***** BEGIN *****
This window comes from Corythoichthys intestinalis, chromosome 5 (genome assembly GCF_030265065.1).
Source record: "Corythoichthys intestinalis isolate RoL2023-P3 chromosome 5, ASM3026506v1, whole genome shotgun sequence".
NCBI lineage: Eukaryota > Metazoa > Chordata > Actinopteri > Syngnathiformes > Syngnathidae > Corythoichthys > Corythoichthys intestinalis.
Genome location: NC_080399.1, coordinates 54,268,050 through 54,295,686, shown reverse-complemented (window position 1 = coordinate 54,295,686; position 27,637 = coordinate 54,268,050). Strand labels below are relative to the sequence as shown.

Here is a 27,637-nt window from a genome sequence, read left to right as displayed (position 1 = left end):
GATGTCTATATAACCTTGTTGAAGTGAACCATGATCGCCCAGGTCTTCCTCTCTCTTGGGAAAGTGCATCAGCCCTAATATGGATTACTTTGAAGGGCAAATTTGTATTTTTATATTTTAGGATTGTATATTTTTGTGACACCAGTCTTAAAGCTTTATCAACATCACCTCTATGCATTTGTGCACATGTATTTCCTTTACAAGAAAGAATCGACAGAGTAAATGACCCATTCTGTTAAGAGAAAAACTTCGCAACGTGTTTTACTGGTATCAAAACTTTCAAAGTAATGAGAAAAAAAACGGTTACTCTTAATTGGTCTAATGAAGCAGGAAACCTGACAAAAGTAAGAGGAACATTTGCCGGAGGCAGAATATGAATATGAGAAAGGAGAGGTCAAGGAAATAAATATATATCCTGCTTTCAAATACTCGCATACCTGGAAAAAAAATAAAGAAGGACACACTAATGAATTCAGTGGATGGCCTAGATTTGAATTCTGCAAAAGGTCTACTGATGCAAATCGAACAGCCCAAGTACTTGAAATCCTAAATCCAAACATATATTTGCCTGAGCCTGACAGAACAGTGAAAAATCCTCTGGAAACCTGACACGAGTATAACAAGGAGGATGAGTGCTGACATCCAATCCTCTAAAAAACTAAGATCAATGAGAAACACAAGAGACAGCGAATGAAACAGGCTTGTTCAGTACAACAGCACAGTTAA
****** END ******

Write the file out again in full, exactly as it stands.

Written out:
This window comes from Corythoichthys intestinalis, chromosome 5 (genome assembly GCF_030265065.1).
Source record: "Corythoichthys intestinalis isolate RoL2023-P3 chromosome 5, ASM3026506v1, whole genome shotgun sequence".
NCBI lineage: Eukaryota > Metazoa > Chordata > Actinopteri > Syngnathiformes > Syngnathidae > Corythoichthys > Corythoichthys intestinalis.
Genome location: NC_080399.1, coordinates 54,268,050 through 54,295,686, shown reverse-complemented (window position 1 = coordinate 54,295,686; position 27,637 = coordinate 54,268,050). Strand labels below are relative to the sequence as shown.

Here is a 27,637-nt window from a genome sequence, read left to right as displayed (position 1 = left end):
GATGTCTATATAACCTTGTTGAAGTGAACCATGATCGCCCAGGTCTTCCTCTCTCTTGGGAAAGTGCATCAGCCCTAATATGGATTACTTTGAAGGGCAAATTTGTATTTTTATATTTTAGGATTGTATATTTTTGTGACACCAGTCTTAAAGCTTTATCAACATCACCTCTATGCATTTGTGCACATGTATTTCCTTTACAAGAAAGAATCGACAGAGTAAATGACCCATTCTGTTAAGAGAAAAACTTCGCAACGTGTTTTACTGGTATCAAAACTTTCAAAGTAATGAGAAAAAAAACGGTTACTCTTAATTGGTCTAATGAAGCAGGAAACCTGACAAAAGTAAGAGGAACATTTGCCGGAGGCAGAATATGAATATGAGAAAGGAGAGGTCAAGGAAATAAATATATATCCTGCTTTCAAATACTCGCATACCTGGAAAAAAAATAAAGAAGGACACACTAATGAATTCAGTGGATGGCCTAGATTTGAATTCTGCAAAAGGTCTACTGATGCAAATCGAACAGCCCAAGTACTTGAAATCCTAAATCCAAACATATATTTGCCTGAGCCTGACAGAACAGTGAAAAATCCTCTGGAAACCTGACACGAGTATAACAAGGAGGATGAGTGCTGACATCCAATCCTCTAAAAAACTAAGATCAATGAGAAACACAAGAGACAGCGAATGAAACAGGCTTGTTCAGTACAACAGCACAGTTAA